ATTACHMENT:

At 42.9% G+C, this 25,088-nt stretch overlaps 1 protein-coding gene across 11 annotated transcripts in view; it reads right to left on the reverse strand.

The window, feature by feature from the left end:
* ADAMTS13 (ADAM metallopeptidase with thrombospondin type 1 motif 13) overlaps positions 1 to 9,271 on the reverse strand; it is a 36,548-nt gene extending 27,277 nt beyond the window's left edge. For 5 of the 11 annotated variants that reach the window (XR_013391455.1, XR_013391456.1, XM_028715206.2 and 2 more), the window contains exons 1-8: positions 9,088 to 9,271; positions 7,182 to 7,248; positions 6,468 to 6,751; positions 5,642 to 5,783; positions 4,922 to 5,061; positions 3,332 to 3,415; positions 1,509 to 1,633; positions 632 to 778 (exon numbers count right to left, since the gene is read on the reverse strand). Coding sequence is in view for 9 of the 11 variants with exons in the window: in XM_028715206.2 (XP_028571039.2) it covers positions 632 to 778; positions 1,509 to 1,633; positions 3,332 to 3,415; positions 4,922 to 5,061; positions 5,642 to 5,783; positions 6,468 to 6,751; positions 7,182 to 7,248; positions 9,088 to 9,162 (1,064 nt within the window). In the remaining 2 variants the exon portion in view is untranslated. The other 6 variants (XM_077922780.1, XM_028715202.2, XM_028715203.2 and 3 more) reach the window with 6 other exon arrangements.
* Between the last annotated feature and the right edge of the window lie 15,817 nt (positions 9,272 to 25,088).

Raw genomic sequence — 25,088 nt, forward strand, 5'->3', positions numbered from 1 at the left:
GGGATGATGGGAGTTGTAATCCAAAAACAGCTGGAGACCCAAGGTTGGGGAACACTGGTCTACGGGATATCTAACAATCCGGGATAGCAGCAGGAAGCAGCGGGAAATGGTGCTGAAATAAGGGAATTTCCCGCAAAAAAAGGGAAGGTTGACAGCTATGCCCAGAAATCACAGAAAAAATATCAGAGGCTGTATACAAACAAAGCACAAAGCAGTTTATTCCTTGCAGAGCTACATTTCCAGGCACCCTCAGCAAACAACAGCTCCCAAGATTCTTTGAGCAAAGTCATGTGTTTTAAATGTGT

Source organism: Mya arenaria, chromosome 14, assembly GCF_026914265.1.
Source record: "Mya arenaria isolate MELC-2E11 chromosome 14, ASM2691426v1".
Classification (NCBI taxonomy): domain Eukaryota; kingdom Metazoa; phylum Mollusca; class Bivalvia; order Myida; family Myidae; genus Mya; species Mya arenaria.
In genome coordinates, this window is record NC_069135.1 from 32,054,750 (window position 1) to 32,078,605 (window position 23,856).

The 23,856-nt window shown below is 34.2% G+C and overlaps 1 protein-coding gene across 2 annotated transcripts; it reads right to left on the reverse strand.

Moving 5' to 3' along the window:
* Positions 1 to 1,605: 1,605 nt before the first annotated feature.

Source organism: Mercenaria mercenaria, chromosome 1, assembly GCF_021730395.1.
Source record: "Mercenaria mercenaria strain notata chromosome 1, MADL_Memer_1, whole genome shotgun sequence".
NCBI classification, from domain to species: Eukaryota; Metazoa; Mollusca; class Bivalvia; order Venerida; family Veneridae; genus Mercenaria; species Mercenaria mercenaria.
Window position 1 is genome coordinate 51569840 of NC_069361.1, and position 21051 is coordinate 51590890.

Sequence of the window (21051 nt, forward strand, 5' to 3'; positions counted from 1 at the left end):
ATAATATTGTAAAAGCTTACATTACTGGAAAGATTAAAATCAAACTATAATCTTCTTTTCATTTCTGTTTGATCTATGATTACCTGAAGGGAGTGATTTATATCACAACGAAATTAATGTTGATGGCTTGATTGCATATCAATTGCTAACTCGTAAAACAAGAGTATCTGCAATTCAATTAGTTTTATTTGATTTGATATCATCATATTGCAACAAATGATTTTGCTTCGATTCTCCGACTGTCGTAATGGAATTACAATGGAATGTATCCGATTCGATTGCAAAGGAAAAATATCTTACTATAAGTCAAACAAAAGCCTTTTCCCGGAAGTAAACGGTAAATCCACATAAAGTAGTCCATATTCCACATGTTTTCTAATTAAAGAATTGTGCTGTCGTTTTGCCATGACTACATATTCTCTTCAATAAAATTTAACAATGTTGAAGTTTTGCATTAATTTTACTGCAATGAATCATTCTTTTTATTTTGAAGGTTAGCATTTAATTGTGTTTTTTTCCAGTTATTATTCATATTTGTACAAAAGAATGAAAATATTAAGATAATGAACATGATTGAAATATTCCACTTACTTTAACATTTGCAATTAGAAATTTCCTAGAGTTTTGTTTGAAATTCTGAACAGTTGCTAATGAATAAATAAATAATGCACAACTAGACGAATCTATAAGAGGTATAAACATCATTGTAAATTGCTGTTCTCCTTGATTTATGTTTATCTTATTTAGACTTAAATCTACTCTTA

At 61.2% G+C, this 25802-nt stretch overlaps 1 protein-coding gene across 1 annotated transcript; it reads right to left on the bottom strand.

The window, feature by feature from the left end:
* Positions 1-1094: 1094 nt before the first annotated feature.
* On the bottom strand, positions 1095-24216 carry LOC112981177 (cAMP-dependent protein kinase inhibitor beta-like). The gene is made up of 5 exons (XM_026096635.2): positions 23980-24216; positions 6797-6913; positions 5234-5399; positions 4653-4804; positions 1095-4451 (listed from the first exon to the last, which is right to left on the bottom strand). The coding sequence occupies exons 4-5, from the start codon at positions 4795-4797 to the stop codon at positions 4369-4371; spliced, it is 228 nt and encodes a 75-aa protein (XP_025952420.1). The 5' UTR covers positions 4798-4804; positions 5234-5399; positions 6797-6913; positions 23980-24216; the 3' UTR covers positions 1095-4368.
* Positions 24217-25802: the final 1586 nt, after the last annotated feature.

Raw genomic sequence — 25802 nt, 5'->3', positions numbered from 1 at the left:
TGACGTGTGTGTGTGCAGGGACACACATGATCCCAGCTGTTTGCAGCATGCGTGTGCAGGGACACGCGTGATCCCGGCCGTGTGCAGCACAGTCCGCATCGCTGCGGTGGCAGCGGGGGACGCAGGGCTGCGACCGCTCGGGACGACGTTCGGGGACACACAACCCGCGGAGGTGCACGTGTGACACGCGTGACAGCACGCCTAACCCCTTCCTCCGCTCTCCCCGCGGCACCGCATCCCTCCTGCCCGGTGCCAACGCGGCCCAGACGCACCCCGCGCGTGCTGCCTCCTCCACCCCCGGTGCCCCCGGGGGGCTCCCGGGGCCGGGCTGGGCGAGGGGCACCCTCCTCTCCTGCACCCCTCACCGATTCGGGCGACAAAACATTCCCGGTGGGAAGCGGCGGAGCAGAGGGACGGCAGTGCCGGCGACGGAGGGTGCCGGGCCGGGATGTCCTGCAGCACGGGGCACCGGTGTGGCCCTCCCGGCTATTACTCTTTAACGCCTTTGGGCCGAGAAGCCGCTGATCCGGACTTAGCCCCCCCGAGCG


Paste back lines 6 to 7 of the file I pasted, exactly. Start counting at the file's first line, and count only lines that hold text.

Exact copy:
GGGATGATGGGAGTTGTAATCCAAAAACAGCTGGAGACCCAAGGTTGGGGAACACTGGTCTACGGGATATCTAACAATCCGGGATAGCAGCAGGAAGCAGCGGGAAATGGTGCTGAAATAAGGGAATTTCCCGCAAAAAAAGGGAAGGTTGACAGCTATGCCCAGAAATCACAGAAAAAATATCAGAGGCTGTATACAAACAAAGCACAAAGCAGTTTATTCCTTGCAGAGCTACATTTCCAGGCACCCTCAGCAAACAACAGCTCCCAAGATTCTTTGAGCAAAGTCATGTGTTTTAAATGTGT

Source organism: Mya arenaria, chromosome 14, assembly GCF_026914265.1.